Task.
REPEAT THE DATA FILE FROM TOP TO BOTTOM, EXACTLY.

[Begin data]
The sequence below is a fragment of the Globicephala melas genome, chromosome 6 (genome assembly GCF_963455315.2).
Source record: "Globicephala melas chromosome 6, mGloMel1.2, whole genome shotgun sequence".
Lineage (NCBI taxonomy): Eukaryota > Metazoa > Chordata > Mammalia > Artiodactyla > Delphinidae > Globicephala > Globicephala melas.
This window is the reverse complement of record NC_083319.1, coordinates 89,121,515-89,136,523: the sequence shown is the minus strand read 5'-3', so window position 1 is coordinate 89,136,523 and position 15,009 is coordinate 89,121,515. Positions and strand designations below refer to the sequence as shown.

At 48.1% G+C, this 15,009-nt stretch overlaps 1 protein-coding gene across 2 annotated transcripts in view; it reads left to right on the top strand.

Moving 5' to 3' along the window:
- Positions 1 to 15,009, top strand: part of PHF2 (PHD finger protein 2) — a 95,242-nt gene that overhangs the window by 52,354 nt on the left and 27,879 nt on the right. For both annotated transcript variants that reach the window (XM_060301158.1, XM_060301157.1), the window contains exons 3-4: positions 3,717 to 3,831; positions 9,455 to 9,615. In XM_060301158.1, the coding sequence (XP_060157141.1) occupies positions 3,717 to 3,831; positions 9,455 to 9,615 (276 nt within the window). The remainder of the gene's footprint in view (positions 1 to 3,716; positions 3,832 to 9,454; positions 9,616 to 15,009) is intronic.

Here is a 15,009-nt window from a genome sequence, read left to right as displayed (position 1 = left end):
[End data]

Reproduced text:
The sequence below is a fragment of the Globicephala melas genome, chromosome 6 (genome assembly GCF_963455315.2).
Source record: "Globicephala melas chromosome 6, mGloMel1.2, whole genome shotgun sequence".
Lineage (NCBI taxonomy): Eukaryota > Metazoa > Chordata > Mammalia > Artiodactyla > Delphinidae > Globicephala > Globicephala melas.
This window is the reverse complement of record NC_083319.1, coordinates 89,121,515-89,136,523: the sequence shown is the minus strand read 5'-3', so window position 1 is coordinate 89,136,523 and position 15,009 is coordinate 89,121,515. Positions and strand designations below refer to the sequence as shown.

At 48.1% G+C, this 15,009-nt stretch overlaps 1 protein-coding gene across 2 annotated transcripts in view; it reads left to right on the top strand.

Moving 5' to 3' along the window:
- Positions 1 to 15,009, top strand: part of PHF2 (PHD finger protein 2) — a 95,242-nt gene that overhangs the window by 52,354 nt on the left and 27,879 nt on the right. For both annotated transcript variants that reach the window (XM_060301158.1, XM_060301157.1), the window contains exons 3-4: positions 3,717 to 3,831; positions 9,455 to 9,615. In XM_060301158.1, the coding sequence (XP_060157141.1) occupies positions 3,717 to 3,831; positions 9,455 to 9,615 (276 nt within the window). The remainder of the gene's footprint in view (positions 1 to 3,716; positions 3,832 to 9,454; positions 9,616 to 15,009) is intronic.

Here is a 15,009-nt window from a genome sequence, read left to right as displayed (position 1 = left end):